For those contemplating to buy a property, the rate cut has increased their loan eligibility. Parnami explains, “When rate falls, EMI is reduced. Banks prefer fixing EMI such that it is not more than 50 per cent of customer monthly income. So, with reduced EMI and no changes in income, the eligibility improves.” Try negotiating with lenders on processing fees as the festive season is nearing.

Conclusion
The current spate of rate cuts by banks doesn’t look adequate to even tempt those sitting on the fence. Unless property prices fall and home buyers see value for money in buying property, the stalemate situation in the home buying market would continue.Home loan interest rate by itself may not trigger home sales ,but several recent changes in the home loan market can be used to one’s advantage.

HOME WORK
Truth be told, easy monthly instalments, as banks claim, are often not so easy on the pockets of home buyers. Here’s what new buyers can do to reduce the home loan rate:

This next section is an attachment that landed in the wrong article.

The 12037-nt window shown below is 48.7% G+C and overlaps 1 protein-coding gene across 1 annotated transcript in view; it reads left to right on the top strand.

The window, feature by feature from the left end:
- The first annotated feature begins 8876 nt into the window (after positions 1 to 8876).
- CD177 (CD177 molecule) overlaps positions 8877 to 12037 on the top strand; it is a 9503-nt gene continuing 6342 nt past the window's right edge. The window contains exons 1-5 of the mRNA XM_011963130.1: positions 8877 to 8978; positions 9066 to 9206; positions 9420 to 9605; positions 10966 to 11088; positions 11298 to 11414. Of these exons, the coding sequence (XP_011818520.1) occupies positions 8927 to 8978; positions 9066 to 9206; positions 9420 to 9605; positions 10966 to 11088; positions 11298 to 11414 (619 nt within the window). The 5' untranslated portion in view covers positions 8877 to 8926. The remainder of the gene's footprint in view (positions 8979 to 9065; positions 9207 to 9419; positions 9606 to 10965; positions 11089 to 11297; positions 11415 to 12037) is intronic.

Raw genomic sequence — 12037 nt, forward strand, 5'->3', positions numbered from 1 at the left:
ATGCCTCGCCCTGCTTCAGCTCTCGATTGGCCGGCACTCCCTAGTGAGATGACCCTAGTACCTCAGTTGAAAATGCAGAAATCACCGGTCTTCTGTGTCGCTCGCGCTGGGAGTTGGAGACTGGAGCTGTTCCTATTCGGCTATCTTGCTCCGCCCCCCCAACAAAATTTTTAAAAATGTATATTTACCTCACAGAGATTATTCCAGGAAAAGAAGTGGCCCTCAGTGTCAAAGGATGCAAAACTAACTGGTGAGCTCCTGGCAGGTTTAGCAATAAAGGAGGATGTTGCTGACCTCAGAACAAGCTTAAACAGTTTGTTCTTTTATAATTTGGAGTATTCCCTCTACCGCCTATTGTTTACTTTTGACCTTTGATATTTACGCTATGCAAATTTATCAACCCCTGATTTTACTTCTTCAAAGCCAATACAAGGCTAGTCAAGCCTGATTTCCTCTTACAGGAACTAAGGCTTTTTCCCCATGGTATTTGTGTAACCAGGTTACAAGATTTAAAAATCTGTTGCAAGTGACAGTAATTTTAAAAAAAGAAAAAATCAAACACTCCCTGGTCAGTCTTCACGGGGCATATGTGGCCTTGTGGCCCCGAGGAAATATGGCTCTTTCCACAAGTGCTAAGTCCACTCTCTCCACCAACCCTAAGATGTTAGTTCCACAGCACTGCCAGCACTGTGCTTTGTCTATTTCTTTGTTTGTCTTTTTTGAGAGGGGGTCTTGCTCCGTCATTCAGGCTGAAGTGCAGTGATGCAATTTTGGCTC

1 ASK BANKER to re-sanction the loan even if you have already received your sanction letter. Eligibility of loan amount would increase after banks cut home loan rates
2 MAXIMISE your down payment and negotiate for lower rate with banker. Risk weightage norms allow bank to price differently depending on down payment
3 OPT FOR banks with rates in the lower range and that which do not ask for processing fee
4 FIND OUT about the documentation process before applying. There could be a lot of running around involved in completing paper-work related to affidavits and agreements

Pointers for existing home loan takers:
5 CHECK IF banker has reduced rate. Else, negotiate on conversion fees
6 KEEP THE EMI same, rather reduce the tenure. This reduces overall interest burden of loan
7 THE PRINCIPAL paid through EMI towards home loan qualifies for deduction under section 80C of the Income Tax Act up to a maximum of Rs 1.5 lakh per annum
8 GO FOR refinancing or switch lender only if differential is enough to not only cover switch-over cost but also save a decent amount overall. A 50 basis point differential could be the starting point
9 PRE PAY as much as possible to bring interest burden down even while you convert or re-finance.

[email protected]
@dhawansunil

(This story was published in BW | Businessworld Issue Dated 30-11-2015)